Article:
Mutant Year Zero
Do you like Fallout? Do you like the X-men? Do you like building a town? Well, if you answered yes then I have a treat for you. A rpg that combines all the above. A whacky, bleak post apocalypse where you control mutants imbued with amazing mutant powers and build up your own little piece of civilization in the time beyond the end of days. Mutant Year Zero is a solid pen and paper roleplaying game from Modiphius. So, grab your favourite games master and some dice as it is time to rise from the ashes in the search for New Eden.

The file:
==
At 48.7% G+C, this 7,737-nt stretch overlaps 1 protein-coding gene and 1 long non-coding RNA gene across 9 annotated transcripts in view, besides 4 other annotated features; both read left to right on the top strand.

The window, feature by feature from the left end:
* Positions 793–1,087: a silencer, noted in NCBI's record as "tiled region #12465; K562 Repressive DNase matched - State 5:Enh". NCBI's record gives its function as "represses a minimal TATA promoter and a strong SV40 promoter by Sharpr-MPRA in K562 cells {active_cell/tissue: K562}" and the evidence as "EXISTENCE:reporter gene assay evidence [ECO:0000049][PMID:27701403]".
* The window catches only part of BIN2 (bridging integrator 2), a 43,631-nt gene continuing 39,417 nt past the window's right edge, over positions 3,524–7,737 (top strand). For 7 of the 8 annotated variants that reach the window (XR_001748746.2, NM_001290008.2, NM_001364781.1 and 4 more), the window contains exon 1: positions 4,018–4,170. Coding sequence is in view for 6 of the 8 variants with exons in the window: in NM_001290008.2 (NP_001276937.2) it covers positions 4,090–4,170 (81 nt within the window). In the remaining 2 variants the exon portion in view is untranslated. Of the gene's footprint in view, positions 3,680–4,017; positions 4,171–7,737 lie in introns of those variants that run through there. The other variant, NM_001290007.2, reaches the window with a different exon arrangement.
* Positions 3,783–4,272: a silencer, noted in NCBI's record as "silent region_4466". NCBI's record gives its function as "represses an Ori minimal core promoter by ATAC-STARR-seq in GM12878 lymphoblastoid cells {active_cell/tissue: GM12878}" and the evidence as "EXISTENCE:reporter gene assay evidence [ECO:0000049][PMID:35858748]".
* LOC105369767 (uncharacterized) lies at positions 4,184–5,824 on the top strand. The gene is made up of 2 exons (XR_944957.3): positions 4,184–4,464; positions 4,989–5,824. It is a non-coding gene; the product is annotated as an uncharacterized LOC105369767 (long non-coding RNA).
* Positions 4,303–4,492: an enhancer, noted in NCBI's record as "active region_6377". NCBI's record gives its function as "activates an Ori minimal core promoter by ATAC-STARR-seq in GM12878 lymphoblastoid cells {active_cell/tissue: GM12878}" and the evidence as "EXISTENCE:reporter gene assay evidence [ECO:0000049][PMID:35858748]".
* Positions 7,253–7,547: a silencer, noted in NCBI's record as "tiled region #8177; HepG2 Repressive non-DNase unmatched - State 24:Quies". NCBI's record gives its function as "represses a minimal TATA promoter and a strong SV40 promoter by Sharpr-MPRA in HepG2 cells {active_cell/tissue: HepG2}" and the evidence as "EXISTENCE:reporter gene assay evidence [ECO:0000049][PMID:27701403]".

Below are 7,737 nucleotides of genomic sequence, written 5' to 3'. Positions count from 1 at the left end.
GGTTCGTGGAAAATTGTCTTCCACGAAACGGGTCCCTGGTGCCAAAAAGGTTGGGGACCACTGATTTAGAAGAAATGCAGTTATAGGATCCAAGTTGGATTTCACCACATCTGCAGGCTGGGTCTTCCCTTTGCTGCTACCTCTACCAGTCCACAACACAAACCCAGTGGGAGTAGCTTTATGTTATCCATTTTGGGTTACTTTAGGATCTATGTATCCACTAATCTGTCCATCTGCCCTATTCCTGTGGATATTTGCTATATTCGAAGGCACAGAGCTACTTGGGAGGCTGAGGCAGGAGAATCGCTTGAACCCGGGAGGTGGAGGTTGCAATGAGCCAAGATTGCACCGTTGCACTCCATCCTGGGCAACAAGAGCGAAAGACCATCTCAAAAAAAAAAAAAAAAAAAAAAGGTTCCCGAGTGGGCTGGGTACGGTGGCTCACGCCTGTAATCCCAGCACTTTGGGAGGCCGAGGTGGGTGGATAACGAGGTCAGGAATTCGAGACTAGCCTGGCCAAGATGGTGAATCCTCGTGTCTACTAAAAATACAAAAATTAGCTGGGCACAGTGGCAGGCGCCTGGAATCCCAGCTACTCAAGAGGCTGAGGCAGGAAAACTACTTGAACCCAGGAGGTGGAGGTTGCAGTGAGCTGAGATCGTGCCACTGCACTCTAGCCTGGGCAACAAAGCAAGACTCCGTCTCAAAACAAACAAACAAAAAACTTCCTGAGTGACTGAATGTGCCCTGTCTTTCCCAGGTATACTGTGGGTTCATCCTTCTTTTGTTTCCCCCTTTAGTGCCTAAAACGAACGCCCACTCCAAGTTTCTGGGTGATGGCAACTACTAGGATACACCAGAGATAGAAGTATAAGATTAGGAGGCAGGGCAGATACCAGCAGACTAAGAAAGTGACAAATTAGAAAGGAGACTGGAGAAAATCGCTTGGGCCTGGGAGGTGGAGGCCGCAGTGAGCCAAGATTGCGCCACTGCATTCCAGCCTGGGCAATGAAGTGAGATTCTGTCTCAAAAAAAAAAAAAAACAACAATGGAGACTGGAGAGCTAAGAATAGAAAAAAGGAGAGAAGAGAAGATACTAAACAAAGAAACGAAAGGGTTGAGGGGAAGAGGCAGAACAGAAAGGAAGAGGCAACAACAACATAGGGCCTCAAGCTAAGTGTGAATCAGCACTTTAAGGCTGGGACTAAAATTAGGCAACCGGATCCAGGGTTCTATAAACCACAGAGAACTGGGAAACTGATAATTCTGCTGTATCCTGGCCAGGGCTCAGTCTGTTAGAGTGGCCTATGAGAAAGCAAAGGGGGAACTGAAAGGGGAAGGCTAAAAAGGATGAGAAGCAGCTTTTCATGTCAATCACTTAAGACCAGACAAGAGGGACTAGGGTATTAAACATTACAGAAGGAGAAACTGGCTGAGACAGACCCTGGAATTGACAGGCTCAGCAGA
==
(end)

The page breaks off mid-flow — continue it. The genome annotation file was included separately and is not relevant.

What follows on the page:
As a rpg the setting is most of the presence that Mutant Year Zero brings but it has a solid set of mechanics that serve as the underlying basis. You roll die to pass skill checks. The number of dice set by skills and the difficulty of the action attempted. A roll of a 6 on any of the dice is a success. If no 6’s are rolled then something bad happens instead. Then if you failed you can ‘push the roll’ and attempt it again but risking damage from any 1’s that appear. This makes for a streamlined game that puts most of the player focus on their unique powers and feats rather than granular number crunching. The player characters are powerful but also still very much susceptible to the often-deadly nature of the game. Beyond the basic skill checks/stats you have powers, feats, and artifacts which govern the play. Powers being the mutant super powers you possess (Pyrokinesis, mind control, magnetism etc.), feats representing special training (surgeon, jury-rigging etc.) and artifacts being powerful items that can be employed such as smoke grenades, a scooter, or a chainsaw. So, a lot of the characters agency comes through thematically to affect them mechanically.